In Practice: SEAT's largest solar array in the automotive industry

In a move to capture the benefits of Industry 4.0 and reach sustainability targets for 2025, Spanish carmaker SEAT is showcasing its Martorell factory as hub for innovative environmental solutions - including the largest solar plant in the automotive industry.

The Martorell factory, located north of Barcelona, turned 25 earlier this year

The Martorell factory, located north of Barcelona, turned 25 earlier this year

The Challenge

Earlier this year, SEAT announced that it had surpassed its key sustainability goal of cutting its environmental impact by 25% by 2020 against a 2011 baseline. In fact, the automaker achieved a 35.5% reduction, meaning it has surged past this target two years early.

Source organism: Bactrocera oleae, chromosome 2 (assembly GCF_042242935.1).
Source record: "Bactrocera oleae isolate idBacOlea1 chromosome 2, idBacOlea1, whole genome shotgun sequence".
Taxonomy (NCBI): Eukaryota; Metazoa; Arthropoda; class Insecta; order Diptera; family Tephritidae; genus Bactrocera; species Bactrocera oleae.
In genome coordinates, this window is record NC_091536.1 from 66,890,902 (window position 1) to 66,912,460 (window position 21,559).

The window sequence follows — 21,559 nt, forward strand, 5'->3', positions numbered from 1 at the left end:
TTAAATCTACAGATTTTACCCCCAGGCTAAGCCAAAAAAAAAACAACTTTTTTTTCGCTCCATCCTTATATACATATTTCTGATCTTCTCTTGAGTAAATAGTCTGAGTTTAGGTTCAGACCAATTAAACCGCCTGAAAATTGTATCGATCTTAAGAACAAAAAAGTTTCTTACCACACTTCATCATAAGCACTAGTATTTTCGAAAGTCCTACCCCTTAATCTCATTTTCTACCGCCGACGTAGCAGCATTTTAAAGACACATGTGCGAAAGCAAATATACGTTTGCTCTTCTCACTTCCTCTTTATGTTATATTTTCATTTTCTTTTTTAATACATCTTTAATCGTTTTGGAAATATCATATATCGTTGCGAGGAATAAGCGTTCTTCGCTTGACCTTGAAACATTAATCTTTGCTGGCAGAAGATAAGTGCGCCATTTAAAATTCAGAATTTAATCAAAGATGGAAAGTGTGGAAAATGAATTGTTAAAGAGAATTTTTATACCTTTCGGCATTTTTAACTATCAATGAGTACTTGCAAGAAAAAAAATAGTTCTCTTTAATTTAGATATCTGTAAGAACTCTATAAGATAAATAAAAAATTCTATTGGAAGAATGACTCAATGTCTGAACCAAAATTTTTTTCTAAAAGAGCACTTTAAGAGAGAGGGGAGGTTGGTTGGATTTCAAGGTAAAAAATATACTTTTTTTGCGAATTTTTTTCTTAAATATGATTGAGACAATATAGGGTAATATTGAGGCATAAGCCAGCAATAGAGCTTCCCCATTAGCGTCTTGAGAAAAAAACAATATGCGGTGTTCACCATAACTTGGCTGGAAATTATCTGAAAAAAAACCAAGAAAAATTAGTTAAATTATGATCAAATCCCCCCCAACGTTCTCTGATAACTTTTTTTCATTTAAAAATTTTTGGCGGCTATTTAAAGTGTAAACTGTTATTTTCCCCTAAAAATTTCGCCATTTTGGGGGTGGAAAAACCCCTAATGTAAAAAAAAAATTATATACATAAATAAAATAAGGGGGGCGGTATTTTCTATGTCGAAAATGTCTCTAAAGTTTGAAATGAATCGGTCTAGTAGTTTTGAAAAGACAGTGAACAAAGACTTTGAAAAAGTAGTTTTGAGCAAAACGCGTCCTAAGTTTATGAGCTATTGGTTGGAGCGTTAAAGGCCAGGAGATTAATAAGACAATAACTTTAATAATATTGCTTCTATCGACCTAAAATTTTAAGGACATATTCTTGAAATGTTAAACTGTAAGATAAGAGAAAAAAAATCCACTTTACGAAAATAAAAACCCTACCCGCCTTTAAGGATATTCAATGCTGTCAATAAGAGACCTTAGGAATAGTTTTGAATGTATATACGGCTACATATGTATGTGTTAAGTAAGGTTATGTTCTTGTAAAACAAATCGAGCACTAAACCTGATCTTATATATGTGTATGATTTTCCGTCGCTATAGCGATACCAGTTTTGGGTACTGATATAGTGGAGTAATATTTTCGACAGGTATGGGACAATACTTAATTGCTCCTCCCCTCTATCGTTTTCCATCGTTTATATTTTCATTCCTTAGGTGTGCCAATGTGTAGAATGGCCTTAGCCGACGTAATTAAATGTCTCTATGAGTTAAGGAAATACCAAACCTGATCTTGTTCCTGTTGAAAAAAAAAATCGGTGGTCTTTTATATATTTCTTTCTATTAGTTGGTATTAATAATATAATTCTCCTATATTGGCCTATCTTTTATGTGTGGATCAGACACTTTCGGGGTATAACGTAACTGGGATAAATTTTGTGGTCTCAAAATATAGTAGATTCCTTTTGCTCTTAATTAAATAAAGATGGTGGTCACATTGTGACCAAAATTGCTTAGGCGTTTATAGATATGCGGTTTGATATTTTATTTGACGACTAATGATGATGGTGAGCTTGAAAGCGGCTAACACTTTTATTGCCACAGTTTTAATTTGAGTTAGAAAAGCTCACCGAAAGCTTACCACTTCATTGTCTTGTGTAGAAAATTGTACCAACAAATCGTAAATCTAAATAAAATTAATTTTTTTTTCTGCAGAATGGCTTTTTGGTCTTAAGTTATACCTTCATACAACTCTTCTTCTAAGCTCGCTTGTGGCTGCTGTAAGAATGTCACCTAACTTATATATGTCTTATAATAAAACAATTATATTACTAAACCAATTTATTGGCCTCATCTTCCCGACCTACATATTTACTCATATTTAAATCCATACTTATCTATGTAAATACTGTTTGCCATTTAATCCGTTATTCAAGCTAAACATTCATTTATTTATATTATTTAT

After investing £5.25bn in sustainability projects in 2017, carmaker has now set a new ambition of cutting its greenhouse gas (GHG) emissions by 50% by 2025 in a bid to halve its overall environmental footprint by the same deadline.

The company has utilised its Ecomotive Factory Plan, which aims to optimise resources and time while limiting the environmental impact of production, to good effect since 2011. With focus now shifting to how automation and robotics can streamline operations at its facilities, SEAT is combining the impressive environmental track record at its Martorell factory with new opportunities for innovative start-ups to help reach its lofty goals.

The Solution

The Martorell factory, located north of Barcelona, turned 25 earlier this year. It has a total surface area of 2.8 million sq.m and manufactures around 2,300 cars every day. As a result, the energy requirements of the plant are vast and SEAT turned to onsite technologies to help cater for some of this energy demand.